It is expected that the selected developer partner "will have the ability to secure low income housing credit funding from the state finance agency and/or other public/private funding in order to complete a one-for-one replacement of all public housing units with other publicly assisted housing units that are either debt free or with a mortgage that it can sustain through anticipated rental receipts," according to the release.
"We hope to be ready with a new developer partner team by March 2007," Lennox told the Board. They will make the ultimate decision on the selection of that team, Dearman told them Monday night.
WITH LITTLE DISCUSSION ARHA's Board unanimously adopted a $26,500,000 overall budget for Fiscal Year 2006, an increase of $610,838 over FY 2005. It forecasts a deficit of approximately $162,500.
"At a later date, we will be requesting the Board and HUD (U.S.Department of Housing and Urban Development) to approve and authorize the use of pre-2003 Section 8 administrative reserves to fund any deficit," ARHA's Executive Director William Dearman explained to the Commissioners in his budget cover memo.
He also cautioned against comparing the new fiscal blueprint with the 2005 version due to a mandated change by HUD to all housing authorities requiring they adopt "Project-Based Budgeting." This means that excess income from one project cannot be used to balance a loss in another. Each must rise or fall on its own merits.
"We have projected revenues and expenditures for each department, community, and program. As you compare prior year expenditures with the proposed budget for FY 2006 you will notice significant differences between the previous years and the current proposed budget," Dearman pointed out.
His reference to using "pre-2003 Section 8" reserves to fund the deficit pertains to this new HUD regulation. Those reserves could still be used with HUD approval since they occurred prior to the new "Project-Based" edict.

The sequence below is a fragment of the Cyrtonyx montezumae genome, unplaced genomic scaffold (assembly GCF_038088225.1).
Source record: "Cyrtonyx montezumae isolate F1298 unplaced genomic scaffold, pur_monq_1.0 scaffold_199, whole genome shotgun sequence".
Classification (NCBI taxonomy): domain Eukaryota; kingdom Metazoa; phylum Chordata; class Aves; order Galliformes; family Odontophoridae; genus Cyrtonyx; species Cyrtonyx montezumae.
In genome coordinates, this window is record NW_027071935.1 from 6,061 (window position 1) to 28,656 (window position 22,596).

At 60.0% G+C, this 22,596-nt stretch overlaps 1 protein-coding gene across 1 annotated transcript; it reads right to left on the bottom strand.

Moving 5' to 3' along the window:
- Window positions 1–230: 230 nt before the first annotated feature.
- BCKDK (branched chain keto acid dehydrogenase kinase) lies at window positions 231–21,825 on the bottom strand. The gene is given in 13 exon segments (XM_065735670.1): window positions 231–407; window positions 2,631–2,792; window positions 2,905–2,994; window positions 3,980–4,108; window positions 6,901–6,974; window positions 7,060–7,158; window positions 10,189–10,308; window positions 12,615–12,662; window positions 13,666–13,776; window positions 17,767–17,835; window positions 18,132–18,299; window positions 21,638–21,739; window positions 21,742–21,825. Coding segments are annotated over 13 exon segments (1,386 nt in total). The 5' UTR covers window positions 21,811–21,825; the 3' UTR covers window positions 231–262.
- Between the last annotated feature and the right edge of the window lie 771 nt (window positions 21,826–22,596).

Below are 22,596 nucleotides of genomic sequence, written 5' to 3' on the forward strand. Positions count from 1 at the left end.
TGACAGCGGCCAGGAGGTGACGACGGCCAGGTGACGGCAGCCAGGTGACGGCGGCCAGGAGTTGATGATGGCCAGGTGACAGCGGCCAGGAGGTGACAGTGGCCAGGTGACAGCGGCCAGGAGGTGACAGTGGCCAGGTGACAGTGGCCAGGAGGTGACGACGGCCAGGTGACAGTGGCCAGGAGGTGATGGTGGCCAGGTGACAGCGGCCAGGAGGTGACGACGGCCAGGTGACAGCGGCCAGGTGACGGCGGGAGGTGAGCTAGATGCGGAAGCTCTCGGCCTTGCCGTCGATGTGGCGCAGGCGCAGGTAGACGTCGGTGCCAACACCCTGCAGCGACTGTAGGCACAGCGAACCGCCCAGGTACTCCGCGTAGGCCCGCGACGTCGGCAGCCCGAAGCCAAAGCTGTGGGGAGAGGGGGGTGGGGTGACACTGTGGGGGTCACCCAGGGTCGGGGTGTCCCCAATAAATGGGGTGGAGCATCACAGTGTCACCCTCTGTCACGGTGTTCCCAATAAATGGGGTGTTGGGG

Included within the new budget are increased personnel expenses calling for "an average of 5 percent salary merit increase, a 2.5 percent cost of living allowance, and a 6 percent retirement benefit contribution," according to Dearman. Total Central Office expenditures amount to $2.2 million.
IN OTHER ACTIONS the Board recognized two individuals who have successfully participated in ARHA's Family Self Sufficiency and First Time Home Owner programs. Kim Wade, an ARHA Placement Officer, was presented with a check for $6,600 in recognition of her completion of the FSS Program.
The program calls for a five year contract with ARHA to increase employable skills and gain financial self sufficiency. "I started in the program in 2000, went to computer school and graduated at the head of my class. I hope to become a home owner within the next six months," Wade told the commissioners.
Renee Clark was recognized as a first time homeowner. "I would like to thank the housing authority. They have really stuck by me enabling me to become a home owner," she said.
She was aided in her quest for a home by the Shiloh Baptist Church Credit Union, represented at Monday night's meeting by John DuPree. Joining Clark before the Board, DuPree said, "These people have a lot to offer the community and they should be encouraged to move up the economic ladder."